Ephesians 4:1-6 (NIV)

As a prisoner for the Lord, then, I urge you to live a life worthy of the calling you have received. 2 Be completely humble and gentle; be patient, bearing with one another in love. 3 Make every effort to keep the unity of the Spirit through the bond of peace. 4 There is one body and one Spirit, just as you were called to one hope when you were called; 5 one Lord, one faith, one baptism; 6 one God and Father of all, who is over all and through all and in all.

When I think about peace within relationships, I find are two intertwined aspects: receiving the peace of God and extending the peace of God. The Gospel is the message of peace! As Paul remarked in Ephesians 2:17, “He came and preached peace to you who were far away and peace to those who were near.” And in Colossians 1:19-20, Paul affirmed, “For God was pleased to have all His fullness dwell in Jesus, and through Him (Jesus) to reconcile to Himself all things, whether things on earth or things in heaven, by making peace through His blood, shed on the cross. Likewise, in Romans 5:1, Paul stated, “Therefore, since we have been justified through faith, we have peace with God through our Lord Jesus Christ” Oh, my friends, God IS the God of peace! (Cf. 1 Thessalonians 5:23)

In our relationships with one another, we are called to live in the bonds of peace. So, I want to reference a few Scriptures that address this point:

Romans 8:6 (NIV)

The mind governed by the flesh is death, but the mind governed by the Spirit is life and peace.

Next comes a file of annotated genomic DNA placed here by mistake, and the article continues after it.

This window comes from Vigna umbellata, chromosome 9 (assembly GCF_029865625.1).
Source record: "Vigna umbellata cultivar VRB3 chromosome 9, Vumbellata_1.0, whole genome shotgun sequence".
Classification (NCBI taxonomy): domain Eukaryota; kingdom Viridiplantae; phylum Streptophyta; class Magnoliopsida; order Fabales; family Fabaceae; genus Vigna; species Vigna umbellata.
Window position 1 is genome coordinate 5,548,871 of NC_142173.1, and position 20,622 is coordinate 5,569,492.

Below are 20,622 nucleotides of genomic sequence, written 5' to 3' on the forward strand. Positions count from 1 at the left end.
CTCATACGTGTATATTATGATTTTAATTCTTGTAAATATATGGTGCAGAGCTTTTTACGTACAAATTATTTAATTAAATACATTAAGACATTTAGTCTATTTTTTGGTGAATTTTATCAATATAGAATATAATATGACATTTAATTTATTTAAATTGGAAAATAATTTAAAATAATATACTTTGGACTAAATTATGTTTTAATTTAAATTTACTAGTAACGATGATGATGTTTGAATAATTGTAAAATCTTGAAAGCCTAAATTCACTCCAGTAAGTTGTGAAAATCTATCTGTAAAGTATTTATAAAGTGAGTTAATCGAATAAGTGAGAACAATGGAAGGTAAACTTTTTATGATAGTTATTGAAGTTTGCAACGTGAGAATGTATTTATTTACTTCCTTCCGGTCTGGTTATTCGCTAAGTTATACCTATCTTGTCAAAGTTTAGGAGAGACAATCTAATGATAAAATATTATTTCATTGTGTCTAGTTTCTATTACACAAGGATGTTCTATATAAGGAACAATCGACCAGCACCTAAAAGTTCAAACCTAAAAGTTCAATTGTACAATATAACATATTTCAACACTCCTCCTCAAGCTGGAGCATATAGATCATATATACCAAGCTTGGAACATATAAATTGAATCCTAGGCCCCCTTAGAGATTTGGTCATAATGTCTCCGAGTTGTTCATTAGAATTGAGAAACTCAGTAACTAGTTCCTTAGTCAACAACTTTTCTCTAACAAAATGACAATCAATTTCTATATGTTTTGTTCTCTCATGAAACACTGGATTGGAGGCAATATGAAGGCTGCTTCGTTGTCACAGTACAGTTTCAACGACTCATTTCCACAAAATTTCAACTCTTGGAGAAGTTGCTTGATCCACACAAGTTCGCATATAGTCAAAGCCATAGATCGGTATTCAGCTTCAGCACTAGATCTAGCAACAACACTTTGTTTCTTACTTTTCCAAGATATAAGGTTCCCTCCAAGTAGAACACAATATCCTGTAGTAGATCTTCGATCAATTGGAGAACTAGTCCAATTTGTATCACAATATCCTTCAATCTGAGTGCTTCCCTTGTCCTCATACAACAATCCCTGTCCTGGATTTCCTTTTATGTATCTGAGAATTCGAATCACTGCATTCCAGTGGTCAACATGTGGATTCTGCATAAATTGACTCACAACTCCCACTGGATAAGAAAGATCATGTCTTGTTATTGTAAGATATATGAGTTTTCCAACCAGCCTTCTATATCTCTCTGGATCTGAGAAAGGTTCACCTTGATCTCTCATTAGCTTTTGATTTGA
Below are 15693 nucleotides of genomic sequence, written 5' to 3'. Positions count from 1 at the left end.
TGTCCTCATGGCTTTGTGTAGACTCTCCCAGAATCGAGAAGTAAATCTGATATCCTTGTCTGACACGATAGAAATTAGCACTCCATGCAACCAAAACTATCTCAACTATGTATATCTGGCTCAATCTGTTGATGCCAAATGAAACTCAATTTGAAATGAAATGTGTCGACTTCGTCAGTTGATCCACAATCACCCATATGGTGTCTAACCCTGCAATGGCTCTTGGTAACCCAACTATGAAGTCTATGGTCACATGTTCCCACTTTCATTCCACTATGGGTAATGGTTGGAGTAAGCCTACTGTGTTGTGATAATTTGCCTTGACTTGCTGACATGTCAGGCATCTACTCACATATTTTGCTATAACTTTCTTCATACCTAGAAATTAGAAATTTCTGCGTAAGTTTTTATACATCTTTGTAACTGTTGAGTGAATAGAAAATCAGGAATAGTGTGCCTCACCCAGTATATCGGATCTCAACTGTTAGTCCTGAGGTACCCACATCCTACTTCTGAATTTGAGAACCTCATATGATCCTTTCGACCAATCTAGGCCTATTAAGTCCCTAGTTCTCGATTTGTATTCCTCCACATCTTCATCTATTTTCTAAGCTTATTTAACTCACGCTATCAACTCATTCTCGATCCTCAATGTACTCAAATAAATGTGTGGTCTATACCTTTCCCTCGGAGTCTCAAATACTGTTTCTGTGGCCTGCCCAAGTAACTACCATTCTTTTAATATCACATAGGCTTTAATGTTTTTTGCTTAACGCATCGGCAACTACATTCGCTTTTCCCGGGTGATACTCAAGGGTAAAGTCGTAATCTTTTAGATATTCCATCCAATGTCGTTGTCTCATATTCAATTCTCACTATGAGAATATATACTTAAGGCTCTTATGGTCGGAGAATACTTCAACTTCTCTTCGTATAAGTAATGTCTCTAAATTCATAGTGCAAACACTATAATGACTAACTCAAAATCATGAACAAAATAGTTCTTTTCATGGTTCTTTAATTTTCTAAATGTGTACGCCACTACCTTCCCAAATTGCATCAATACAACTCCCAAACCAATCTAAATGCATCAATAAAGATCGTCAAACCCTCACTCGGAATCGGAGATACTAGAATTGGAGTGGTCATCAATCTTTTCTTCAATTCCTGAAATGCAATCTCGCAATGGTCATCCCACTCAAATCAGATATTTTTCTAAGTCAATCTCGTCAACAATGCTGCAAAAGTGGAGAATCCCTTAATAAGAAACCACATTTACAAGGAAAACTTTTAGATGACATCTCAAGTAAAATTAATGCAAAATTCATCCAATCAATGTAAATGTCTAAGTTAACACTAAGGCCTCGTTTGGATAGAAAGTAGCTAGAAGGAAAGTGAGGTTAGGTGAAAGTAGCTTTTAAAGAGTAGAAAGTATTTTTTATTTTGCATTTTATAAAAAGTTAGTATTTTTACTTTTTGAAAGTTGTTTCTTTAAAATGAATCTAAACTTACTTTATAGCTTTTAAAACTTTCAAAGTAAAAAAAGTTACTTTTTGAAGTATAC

Romans 12:18 (NIV)

If it is possible, as far as it depends on you, live at peace with everyone.

Romans 14:19 (NIV)

Let us therefore make every effort to do what leads to peace and to mutual edification.

1 Corinthians 16:11 (NIV)

For God is not a God of disorder but of peace—as in all the congregations of the Lord’s people.

2 Corinthians 13:11 (NIV)

Finally, brothers and sisters, rejoice! Strive for full restoration, encourage one another, be of one mind, live in peace. And the God of love and peace will be with you.

Hebrews 12:14 (NIV)

Make every effort to live in peace with everyone and to be holy; without holiness no one will see the Lord.

Well, perhaps, this reminder will encourage us to make every effort to do what leads to peace.  And let us be thankful for the peace we have with one another as members of His Body. Yes, in this season of Thanksgiving, I pray we will remember that peace is an outward expression of our inward gratitude to the Father who sent His Son to this earth to bring us peace and reconciliation. Yes, may the peace of Christ rule in our hearts today … and let us be thankful.  Amen.